Bettina Schindler

A restoration specialist working with organic materials

Melinda Gallo
September 23, 2010

Bettina Schindler, who was born and raised in Austria by a German mother and a Swiss father, was told that the results of a school aptitude test indicated that she would make a good art restorer. While most of her classmates did not follow the test's advice, Bettina did. At the age of 20, she moved from Innsbruck to Vienna to volunteer at the Belvedere Museum to restore medieval and baroque paintings, which she later learned used obsolete techniques that might have done more damage than good. She was there for a couple of years before an opportunity arose that changed her life.

 

One of Bettina's friends was offered an opportunity with an art restorer in Florence, but she was not interested in leaving Austria. Without much information about the job, Bettina imagined that it might be a volunteer position like the one she had at the Belvedere Museum. However, Bettina made a bold choice and ventured to Florence in 1981 to take advantage of this opportunity. Upon her arrival, because she did not speak any Italian, she promptly enrolled in an Italian language course for a couple of months.

 

She discovered that the ‘job' was in fact part of a preparatory course to pass the exam to be accepted into the Scuola dell'Opificio delle Pietre Dure, Florence's prestigious art restoration school, by a Florentine instructor and well-known art restorer Leonardo Passeri.

 

At the end of the course, Bettina passed the enrollment exam and was accepted at the Scuola dell'Opificio delle Pietre Dure for its three-year restoration program. She had wanted to study paper restoration after volunteering at the Biblioteca Nazionale, but the school held alternative specializations, and the year Bettina was accepted, paper restoration was not being offered. Instead, she specialized in furniture carving and inlay.

 

In 1984, after Bettina completed her studies, she was introduced to Rafaello Delli, who taught her more restoration techniques for organic materials: ivory, bone, amber, tortoiseshell, mother of pearl, horn, coral and shell. Two years later, with much hands-on experience and a few contacts to find work, Bettina opened up her own studio (www.bettinaschindler.it), which is now located in San Niccolò.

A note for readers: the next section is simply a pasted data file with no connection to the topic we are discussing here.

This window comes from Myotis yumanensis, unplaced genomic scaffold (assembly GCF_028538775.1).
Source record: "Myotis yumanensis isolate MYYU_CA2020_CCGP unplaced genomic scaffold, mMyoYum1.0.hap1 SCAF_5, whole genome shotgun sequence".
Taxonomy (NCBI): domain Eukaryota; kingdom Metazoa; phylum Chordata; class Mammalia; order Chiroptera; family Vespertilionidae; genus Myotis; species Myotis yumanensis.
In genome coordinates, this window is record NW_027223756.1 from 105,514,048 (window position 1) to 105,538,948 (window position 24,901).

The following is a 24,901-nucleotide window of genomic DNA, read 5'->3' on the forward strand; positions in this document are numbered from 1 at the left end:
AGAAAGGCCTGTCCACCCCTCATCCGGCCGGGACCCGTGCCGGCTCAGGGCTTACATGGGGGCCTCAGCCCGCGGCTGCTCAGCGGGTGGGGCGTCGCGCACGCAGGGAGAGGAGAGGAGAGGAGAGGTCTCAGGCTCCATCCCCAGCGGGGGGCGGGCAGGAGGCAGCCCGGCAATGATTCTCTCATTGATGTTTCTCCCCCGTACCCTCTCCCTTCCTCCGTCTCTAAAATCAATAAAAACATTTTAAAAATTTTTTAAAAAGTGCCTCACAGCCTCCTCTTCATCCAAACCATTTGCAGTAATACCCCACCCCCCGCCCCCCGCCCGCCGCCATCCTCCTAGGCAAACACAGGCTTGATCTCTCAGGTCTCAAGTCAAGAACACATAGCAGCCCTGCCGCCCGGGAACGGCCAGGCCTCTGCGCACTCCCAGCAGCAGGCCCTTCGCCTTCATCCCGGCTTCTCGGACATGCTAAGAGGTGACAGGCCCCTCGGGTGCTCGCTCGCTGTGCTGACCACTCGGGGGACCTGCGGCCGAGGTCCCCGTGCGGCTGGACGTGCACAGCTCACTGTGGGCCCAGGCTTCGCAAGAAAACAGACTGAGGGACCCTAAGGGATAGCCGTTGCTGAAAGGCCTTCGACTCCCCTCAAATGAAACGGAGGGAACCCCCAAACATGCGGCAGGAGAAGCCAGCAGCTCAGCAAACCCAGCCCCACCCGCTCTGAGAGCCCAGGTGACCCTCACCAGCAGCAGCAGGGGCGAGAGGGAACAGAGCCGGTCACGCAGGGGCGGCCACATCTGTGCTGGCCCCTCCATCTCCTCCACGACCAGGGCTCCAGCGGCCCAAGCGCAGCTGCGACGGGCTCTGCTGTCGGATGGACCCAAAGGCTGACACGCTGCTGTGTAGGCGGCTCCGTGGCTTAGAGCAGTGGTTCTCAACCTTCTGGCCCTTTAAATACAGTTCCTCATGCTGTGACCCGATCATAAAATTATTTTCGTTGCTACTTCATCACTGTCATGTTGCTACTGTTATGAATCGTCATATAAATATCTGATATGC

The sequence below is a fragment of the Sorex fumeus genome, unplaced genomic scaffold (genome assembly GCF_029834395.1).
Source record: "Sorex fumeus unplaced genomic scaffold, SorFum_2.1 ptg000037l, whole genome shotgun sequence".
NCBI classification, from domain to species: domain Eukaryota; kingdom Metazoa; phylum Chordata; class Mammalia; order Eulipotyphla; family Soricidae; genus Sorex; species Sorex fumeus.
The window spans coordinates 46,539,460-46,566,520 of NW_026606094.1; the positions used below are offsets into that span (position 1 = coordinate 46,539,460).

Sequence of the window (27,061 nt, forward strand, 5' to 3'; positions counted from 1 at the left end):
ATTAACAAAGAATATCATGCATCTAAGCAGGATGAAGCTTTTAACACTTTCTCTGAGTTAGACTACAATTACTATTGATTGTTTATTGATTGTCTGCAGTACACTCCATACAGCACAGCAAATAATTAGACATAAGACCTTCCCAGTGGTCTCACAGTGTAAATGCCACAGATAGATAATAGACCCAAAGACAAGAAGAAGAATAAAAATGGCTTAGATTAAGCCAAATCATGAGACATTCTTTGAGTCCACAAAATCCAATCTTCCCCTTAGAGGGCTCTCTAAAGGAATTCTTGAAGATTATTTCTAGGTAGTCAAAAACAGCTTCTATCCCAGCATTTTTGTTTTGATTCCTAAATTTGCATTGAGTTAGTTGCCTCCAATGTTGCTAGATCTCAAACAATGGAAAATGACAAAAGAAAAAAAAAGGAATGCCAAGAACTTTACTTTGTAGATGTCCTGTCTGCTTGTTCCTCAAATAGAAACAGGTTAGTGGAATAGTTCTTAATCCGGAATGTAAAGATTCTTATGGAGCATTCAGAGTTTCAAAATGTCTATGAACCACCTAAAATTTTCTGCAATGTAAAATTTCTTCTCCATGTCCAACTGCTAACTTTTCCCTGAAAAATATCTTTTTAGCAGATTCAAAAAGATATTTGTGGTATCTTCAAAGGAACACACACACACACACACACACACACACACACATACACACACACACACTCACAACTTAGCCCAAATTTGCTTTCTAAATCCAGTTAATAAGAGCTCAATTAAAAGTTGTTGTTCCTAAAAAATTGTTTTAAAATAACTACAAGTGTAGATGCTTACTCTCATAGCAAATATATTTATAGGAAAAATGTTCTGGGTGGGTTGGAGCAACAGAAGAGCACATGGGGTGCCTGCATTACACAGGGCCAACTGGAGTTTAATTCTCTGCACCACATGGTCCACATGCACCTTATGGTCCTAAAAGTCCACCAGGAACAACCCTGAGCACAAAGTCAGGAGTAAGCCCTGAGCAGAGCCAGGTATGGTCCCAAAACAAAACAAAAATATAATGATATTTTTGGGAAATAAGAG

Since coming to Florence, Bettina has had the privilege to restore 50 pieces at the Museo Nazionale del Bargello, along with over 50 works at the Museo degli Argenti, which houses Cardinal Leopoldo de' Medici's large ivory collection. One of Bettina's most impressive restoration projects was a monumental ivory sculpture, standing over two meters high, ‘Sacrifice of Isaac' at the Museo del monastero di Santa Giulia in Brescia.

 

Besides her numerous restoration projects for Italian and European museums, as well as for numerous private collectors, Bettina is also an instructor of art restoration. For many years, she lectured at Washington University in St. Louis, and she is now a part of Tauck Tours where she welcomes visitors into her studio and shares secrets about art restoration. With all of these opportunities, Bettina still finds the time to continue learning about art history and to keep herself up to date with restoration techniques that are continually being improved.

 

Over the years, Bettina has discovered that Florence was the perfect choice for her, a place where she is able to give her best. Even though Bettina had never visited Florence before coming to live here almost 30 years ago, she says, ‘Florence is still the place I want to live in.'

 

 

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